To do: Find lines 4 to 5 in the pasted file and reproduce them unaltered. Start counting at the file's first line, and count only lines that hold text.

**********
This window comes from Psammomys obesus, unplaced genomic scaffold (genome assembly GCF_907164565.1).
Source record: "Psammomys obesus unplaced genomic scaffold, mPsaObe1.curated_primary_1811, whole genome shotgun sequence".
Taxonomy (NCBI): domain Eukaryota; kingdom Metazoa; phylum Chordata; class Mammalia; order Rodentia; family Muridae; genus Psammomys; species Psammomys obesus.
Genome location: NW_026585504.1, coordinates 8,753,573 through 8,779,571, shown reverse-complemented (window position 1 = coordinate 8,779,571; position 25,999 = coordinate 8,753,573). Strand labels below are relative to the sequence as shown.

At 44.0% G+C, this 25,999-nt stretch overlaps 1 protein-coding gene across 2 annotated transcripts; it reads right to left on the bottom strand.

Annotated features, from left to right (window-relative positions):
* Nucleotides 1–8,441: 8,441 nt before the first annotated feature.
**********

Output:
Genome location: NW_026585504.1, coordinates 8,753,573 through 8,779,571, shown reverse-complemented (window position 1 = coordinate 8,779,571; position 25,999 = coordinate 8,753,573). Strand labels below are relative to the sequence as shown.

At 44.0% G+C, this 25,999-nt stretch overlaps 1 protein-coding gene across 2 annotated transcripts; it reads right to left on the bottom strand.